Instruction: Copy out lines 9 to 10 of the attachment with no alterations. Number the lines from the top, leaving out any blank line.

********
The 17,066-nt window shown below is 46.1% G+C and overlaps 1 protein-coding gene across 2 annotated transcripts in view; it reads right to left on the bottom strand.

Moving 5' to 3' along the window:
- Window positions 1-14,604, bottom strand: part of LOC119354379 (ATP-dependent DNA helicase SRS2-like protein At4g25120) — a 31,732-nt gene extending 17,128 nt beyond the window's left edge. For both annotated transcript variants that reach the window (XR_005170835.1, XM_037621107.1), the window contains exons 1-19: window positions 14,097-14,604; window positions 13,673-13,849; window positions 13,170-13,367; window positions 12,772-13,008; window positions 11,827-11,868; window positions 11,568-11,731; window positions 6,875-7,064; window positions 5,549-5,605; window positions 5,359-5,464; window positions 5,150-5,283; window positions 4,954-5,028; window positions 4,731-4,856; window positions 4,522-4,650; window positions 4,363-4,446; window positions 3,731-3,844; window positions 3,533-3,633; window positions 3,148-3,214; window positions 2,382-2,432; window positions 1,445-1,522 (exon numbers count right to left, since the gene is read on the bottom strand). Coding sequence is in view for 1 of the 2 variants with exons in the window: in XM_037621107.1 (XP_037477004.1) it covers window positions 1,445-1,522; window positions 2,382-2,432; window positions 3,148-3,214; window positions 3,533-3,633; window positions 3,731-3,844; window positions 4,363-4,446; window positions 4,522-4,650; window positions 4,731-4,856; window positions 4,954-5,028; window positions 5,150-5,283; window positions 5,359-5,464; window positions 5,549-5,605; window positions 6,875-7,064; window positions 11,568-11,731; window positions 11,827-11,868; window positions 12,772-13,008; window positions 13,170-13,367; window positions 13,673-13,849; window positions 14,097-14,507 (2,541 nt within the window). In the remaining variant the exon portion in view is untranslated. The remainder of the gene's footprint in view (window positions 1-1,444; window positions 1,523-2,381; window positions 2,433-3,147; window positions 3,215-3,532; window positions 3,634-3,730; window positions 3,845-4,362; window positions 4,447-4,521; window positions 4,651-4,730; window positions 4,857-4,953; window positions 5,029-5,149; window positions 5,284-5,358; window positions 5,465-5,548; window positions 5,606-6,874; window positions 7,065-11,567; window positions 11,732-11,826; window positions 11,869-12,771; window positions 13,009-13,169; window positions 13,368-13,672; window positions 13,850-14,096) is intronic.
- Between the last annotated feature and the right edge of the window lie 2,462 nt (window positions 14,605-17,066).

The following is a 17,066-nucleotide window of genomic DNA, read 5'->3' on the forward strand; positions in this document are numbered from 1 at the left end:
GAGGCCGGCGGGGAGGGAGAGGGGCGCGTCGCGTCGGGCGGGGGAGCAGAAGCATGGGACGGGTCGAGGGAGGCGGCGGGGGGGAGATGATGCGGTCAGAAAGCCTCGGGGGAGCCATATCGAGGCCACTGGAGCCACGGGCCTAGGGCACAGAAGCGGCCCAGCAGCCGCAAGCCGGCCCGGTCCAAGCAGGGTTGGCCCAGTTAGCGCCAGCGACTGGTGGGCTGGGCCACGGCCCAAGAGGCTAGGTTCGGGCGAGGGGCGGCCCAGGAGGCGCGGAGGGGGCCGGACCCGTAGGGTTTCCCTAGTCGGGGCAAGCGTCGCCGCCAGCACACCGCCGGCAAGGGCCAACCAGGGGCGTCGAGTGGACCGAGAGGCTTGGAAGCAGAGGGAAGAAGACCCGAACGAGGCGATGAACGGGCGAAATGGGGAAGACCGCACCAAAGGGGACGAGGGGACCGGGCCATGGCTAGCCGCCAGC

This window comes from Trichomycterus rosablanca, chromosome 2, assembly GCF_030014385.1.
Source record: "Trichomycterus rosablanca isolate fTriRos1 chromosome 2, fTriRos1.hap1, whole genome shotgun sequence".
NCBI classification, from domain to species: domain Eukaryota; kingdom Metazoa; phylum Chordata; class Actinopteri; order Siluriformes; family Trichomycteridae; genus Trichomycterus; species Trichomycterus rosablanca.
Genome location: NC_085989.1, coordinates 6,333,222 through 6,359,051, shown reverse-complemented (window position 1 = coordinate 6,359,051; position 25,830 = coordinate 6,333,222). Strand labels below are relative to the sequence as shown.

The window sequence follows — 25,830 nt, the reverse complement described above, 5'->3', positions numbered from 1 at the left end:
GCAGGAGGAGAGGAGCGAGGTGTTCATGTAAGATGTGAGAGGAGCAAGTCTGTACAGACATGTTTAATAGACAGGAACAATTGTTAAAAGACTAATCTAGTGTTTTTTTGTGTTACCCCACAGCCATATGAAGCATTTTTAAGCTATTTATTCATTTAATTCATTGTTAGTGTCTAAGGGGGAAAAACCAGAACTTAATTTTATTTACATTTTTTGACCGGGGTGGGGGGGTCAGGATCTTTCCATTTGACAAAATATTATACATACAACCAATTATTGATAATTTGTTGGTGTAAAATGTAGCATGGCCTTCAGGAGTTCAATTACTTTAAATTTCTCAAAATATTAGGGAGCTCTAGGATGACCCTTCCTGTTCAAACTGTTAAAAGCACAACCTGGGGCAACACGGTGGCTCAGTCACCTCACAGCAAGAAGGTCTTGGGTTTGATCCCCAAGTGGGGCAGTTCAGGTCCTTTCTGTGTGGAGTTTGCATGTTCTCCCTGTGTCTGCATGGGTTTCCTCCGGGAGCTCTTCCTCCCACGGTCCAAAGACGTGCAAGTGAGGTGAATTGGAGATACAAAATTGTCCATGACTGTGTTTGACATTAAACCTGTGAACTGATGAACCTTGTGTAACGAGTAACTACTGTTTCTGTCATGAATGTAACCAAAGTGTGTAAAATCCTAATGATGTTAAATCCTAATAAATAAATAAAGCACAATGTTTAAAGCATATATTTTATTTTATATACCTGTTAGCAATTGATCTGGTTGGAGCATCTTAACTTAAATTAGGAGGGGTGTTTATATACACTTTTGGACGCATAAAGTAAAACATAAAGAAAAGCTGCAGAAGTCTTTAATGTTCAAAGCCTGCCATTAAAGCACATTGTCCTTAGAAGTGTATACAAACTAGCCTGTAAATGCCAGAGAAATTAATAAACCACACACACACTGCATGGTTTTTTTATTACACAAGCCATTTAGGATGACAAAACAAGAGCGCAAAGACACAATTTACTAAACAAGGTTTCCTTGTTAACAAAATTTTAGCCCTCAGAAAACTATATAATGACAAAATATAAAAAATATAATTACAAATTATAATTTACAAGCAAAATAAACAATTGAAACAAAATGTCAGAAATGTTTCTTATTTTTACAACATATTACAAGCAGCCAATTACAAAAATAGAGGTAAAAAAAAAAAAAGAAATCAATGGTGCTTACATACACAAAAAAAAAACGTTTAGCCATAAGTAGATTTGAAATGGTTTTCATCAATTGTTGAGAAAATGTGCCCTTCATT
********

NCBI classification, from domain to species: domain Eukaryota; kingdom Metazoa; phylum Chordata; class Actinopteri; order Siluriformes; family Trichomycteridae; genus Trichomycterus; species Trichomycterus rosablanca.
Genome location: NC_085989.1, coordinates 6,333,222 through 6,359,051, shown reverse-complemented (window position 1 = coordinate 6,359,051; position 25,830 = coordinate 6,333,222). Strand labels below are relative to the sequence as shown.